It is important that we rely on the normative body (the WHO) to create the vaccine credential requirements. The Forum is involved in the WHO taskforce to reflect on those standards and think about how they would be used. The WHO’s goal is to deploy standards and recommendations by mid-March 2021, and the hope is that they will be more harmonized between member states than they have been to date in the field of diagnostics.

What about the private sector and separate initiatives?

When registry frameworks are being developed for authentication tools providers, they should at a minimum feed as experiments into the standardization efforts being driven by WHO, knowing that the final guidance from the only normative body with an official UN mandate may in turn force those providers to revise their own frameworks. We certainly support this type of interaction, as public- and private-sector collaboration is key to overcoming the global challenge posed by COVID-19.

What more needs to be done to ensure equitable distribution of vaccines?

As the WHO has warned, vaccine nationalism – or a hoarding and “me-first” approach to vaccine deployment – risks leaving “the world’s poorest and most vulnerable at risk.”

COVAX, supported by the World Economic Forum, is coordinated by the World Health Organization in partnership with GAVI, the Vaccine Alliance; CEPI, the Centre for Epidemics Preparedness Innovations and others. So far, 190 economies have signed up.

The Access to COVID-19 Tools Accelerator (ACT-Accelerator) is another partnership, with universal access and equity at its core, that has been successfully promoting global collaboration to accelerate the development, production and equitable access to COVID-19 tests, treatments and vaccines. The World Economic Forum is a member of the ACT-Accelerator’s Facilitation Council (governing body).

World Economic Forum

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Iran among five pioneers of nanotechnology

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Prioritizing nanotechnology in Iran has led to this country’s steady placement among the five pioneers of the nanotechnology field in recent years, and approximately 20 percent of all articles provided by Iranian researchers in 2020 are relative to this area of technology.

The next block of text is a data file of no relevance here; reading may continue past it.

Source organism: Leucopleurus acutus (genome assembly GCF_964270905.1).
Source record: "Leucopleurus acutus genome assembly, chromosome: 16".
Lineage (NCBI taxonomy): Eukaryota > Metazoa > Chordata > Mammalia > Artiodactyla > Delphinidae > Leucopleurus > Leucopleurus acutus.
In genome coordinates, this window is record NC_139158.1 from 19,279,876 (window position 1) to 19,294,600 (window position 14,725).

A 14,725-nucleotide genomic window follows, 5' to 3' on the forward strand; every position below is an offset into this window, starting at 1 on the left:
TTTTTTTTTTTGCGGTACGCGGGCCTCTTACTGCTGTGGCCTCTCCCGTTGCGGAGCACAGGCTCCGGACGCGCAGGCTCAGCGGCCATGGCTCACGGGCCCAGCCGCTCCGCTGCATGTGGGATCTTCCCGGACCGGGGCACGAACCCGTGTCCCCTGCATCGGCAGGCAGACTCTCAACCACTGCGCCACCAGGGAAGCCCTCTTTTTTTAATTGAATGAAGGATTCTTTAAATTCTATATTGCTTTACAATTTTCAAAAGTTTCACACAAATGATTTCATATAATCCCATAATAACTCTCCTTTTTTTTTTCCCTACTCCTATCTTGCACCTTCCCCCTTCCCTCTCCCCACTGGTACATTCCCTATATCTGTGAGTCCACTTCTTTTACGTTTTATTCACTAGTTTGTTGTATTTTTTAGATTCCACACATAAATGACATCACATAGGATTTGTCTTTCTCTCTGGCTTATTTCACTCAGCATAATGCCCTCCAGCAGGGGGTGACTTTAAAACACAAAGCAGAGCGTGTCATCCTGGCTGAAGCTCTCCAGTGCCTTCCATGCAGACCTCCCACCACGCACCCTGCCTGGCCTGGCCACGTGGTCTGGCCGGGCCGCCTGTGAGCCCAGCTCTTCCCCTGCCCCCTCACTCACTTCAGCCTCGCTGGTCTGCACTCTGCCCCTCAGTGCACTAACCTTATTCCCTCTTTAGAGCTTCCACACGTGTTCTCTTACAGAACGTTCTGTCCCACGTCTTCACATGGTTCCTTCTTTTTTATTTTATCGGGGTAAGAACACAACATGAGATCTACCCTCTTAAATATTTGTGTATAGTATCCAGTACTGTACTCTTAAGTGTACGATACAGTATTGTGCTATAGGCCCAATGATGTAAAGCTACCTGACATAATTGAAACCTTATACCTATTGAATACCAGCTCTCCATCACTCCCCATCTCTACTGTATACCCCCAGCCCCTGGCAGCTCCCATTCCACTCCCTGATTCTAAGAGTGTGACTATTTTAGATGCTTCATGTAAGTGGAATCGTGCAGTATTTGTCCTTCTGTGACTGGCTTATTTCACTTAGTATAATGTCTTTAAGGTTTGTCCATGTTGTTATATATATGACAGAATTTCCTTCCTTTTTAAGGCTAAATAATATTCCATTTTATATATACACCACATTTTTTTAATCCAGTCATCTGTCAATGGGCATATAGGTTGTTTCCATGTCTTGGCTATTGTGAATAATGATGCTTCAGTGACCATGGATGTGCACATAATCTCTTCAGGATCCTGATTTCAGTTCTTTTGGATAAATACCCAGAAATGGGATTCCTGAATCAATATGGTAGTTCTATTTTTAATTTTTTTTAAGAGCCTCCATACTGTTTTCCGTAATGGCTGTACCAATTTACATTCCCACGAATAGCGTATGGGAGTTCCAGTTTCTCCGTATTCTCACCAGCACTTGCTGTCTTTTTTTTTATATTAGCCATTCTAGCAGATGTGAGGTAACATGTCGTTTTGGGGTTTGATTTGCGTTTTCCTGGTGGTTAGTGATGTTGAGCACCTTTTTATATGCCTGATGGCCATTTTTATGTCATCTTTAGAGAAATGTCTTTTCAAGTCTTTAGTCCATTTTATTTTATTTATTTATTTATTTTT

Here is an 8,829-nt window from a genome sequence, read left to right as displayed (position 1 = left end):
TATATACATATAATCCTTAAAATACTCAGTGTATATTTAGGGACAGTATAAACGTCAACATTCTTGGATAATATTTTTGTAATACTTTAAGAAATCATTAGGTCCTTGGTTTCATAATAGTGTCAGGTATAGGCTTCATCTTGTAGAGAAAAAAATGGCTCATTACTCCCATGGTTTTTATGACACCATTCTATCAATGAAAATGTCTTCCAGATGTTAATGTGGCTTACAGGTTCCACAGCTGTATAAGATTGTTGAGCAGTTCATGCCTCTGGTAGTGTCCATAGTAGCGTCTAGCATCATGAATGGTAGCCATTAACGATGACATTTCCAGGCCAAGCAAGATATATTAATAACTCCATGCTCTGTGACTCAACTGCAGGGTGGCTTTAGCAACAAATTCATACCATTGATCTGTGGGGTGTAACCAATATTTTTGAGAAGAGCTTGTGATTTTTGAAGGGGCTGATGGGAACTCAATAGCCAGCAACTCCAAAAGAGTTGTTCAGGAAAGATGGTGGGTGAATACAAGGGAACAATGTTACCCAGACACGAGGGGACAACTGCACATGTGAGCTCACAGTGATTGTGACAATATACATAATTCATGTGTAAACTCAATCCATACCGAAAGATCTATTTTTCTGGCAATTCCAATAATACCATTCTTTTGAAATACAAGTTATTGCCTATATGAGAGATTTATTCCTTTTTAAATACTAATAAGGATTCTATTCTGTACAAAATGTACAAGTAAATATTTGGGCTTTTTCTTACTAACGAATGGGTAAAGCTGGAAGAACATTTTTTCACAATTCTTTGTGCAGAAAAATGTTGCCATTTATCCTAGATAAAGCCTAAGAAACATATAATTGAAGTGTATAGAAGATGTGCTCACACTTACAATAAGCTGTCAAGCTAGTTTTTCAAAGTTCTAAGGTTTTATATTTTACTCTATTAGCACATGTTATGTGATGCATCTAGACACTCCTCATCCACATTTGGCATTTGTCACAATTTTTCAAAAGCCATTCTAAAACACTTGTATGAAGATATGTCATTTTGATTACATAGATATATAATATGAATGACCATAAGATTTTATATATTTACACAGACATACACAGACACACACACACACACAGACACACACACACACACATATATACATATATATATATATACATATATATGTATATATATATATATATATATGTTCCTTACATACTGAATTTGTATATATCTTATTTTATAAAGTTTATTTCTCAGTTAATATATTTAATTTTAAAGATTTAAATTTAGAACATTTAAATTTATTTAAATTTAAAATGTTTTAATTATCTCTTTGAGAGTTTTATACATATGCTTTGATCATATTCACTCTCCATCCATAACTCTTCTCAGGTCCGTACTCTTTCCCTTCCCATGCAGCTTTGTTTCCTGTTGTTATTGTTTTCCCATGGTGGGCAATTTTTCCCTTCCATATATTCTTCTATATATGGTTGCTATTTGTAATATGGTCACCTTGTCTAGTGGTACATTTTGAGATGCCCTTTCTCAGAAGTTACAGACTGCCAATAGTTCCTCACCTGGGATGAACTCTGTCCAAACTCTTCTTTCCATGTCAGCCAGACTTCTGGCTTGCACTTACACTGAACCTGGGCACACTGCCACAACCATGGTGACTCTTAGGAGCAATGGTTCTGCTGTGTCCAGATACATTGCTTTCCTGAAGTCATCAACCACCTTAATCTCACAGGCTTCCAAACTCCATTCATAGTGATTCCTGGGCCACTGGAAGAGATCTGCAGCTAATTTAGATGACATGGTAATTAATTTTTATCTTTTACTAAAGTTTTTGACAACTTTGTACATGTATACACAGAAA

Iran has been introduced as the 4th leading country in the world in the field of nanotechnology, publishing 11,546 scientific articles in 2020.

The country held a 6 percent share of the world’s total nanotechnology articles, according to StatNano’s monthly evaluation accomplished in WoS databases.

There are 227 companies in Iran registered in the WoS databases, manufacturing 419 products, mainly in the fields of construction, textile, medicine, home appliances, automotive, and food.

According to the data, 31 Iranian universities and research centers published more than 50 nano-articles in the last year. 

In line with China’s trend in the past few years, this country is placed in the first stage with 78,000 nano-articles (more than 40 percent of all nano-articles in 2020), and the U.S. is at the next stage with 24,425 papers. These countries have published nearly half of the whole world’s nano-articles.

In the following, India with 9 percent, Iran with 6 percent, and South Korea and Germany with 5 percent are the other head publishers, respectively.

Almost 9 percent of the whole scientific publications of 2020, indexed in the Web of Science database, have been relevant to nanotechnology.

There have been 191,304 nano-articles indexed in WoS that had to have a 9 percent growth compared to last year. The mentioned articles are 8.8 percent of the whole produced papers in 2020.

Iran ranked 43rd among the 100 most vibrant clusters of science and technology (S&T) worldwide for the third consecutive year, according to the Global Innovation Index (GII) 2020 report.

The country experienced a three-level improvement compared to 2019.

Iran’s share of the world’s top scientific articles is 3 percent, Gholam Hossein Rahimi She’erbaf, the deputy science minister, has announced.

The country’s share in the whole publications worldwide is 2 percent, he noted, highlighting, for the first three consecutive years, Iran has been ranked first in terms of quantity and quality of articles among Islamic countries.

Sourena Sattari, vice president for science and technology has said that Iran is playing the leading role in the region in the fields of fintech, ICT, stem cell, aerospace, and is unrivaled in artificial intelligence.

From our partner Tehran Times